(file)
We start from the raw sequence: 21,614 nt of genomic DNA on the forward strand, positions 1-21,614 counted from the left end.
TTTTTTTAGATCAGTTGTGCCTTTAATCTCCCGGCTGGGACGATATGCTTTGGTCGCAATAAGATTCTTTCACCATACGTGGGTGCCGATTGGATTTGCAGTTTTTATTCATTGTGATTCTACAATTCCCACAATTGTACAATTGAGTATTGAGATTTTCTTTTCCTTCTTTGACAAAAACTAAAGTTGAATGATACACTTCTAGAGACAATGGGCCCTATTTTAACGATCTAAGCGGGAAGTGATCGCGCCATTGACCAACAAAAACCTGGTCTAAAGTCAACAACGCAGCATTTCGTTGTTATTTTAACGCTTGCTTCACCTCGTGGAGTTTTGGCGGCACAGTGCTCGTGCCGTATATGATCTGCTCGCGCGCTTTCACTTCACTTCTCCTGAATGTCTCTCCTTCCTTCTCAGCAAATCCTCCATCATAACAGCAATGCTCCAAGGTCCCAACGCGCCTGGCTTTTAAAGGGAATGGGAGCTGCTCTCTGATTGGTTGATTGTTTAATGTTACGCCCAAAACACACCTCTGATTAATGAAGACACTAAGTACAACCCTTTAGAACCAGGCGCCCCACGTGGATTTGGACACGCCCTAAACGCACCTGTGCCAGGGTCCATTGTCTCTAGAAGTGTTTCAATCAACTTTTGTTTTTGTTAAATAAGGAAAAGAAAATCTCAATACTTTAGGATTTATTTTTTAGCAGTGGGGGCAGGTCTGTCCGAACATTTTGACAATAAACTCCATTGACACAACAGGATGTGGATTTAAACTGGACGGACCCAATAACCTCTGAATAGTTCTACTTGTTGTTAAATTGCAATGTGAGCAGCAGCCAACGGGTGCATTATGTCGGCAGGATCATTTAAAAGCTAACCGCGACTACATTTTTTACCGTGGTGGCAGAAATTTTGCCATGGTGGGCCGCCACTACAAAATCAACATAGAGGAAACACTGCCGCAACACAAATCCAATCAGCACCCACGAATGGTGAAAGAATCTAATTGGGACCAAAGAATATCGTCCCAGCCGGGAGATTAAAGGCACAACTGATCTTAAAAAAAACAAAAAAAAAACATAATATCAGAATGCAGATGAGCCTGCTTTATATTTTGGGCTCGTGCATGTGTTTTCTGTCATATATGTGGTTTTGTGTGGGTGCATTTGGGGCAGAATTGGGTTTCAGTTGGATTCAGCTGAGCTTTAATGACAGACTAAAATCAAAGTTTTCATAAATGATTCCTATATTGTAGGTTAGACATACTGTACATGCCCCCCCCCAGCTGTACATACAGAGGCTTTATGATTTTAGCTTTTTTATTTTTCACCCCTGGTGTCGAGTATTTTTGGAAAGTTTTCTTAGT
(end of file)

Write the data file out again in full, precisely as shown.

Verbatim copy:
We start from the raw sequence: 21,614 nt of genomic DNA on the forward strand, positions 1-21,614 counted from the left end.
TTTTTTTAGATCAGTTGTGCCTTTAATCTCCCGGCTGGGACGATATGCTTTGGTCGCAATAAGATTCTTTCACCATACGTGGGTGCCGATTGGATTTGCAGTTTTTATTCATTGTGATTCTACAATTCCCACAATTGTACAATTGAGTATTGAGATTTTCTTTTCCTTCTTTGACAAAAACTAAAGTTGAATGATACACTTCTAGAGACAATGGGCCCTATTTTAACGATCTAAGCGGGAAGTGATCGCGCCATTGACCAACAAAAACCTGGTCTAAAGTCAACAACGCAGCATTTCGTTGTTATTTTAACGCTTGCTTCACCTCGTGGAGTTTTGGCGGCACAGTGCTCGTGCCGTATATGATCTGCTCGCGCGCTTTCACTTCACTTCTCCTGAATGTCTCTCCTTCCTTCTCAGCAAATCCTCCATCATAACAGCAATGCTCCAAGGTCCCAACGCGCCTGGCTTTTAAAGGGAATGGGAGCTGCTCTCTGATTGGTTGATTGTTTAATGTTACGCCCAAAACACACCTCTGATTAATGAAGACACTAAGTACAACCCTTTAGAACCAGGCGCCCCACGTGGATTTGGACACGCCCTAAACGCACCTGTGCCAGGGTCCATTGTCTCTAGAAGTGTTTCAATCAACTTTTGTTTTTGTTAAATAAGGAAAAGAAAATCTCAATACTTTAGGATTTATTTTTTAGCAGTGGGGGCAGGTCTGTCCGAACATTTTGACAATAAACTCCATTGACACAACAGGATGTGGATTTAAACTGGACGGACCCAATAACCTCTGAATAGTTCTACTTGTTGTTAAATTGCAATGTGAGCAGCAGCCAACGGGTGCATTATGTCGGCAGGATCATTTAAAAGCTAACCGCGACTACATTTTTTACCGTGGTGGCAGAAATTTTGCCATGGTGGGCCGCCACTACAAAATCAACATAGAGGAAACACTGCCGCAACACAAATCCAATCAGCACCCACGAATGGTGAAAGAATCTAATTGGGACCAAAGAATATCGTCCCAGCCGGGAGATTAAAGGCACAACTGATCTTAAAAAAAACAAAAAAAAAACATAATATCAGAATGCAGATGAGCCTGCTTTATATTTTGGGCTCGTGCATGTGTTTTCTGTCATATATGTGGTTTTGTGTGGGTGCATTTGGGGCAGAATTGGGTTTCAGTTGGATTCAGCTGAGCTTTAATGACAGACTAAAATCAAAGTTTTCATAAATGATTCCTATATTGTAGGTTAGACATACTGTACATGCCCCCCCCCAGCTGTACATACAGAGGCTTTATGATTTTAGCTTTTTTATTTTTCACCCCTGGTGTCGAGTATTTTTGGAAAGTTTTCTTAGT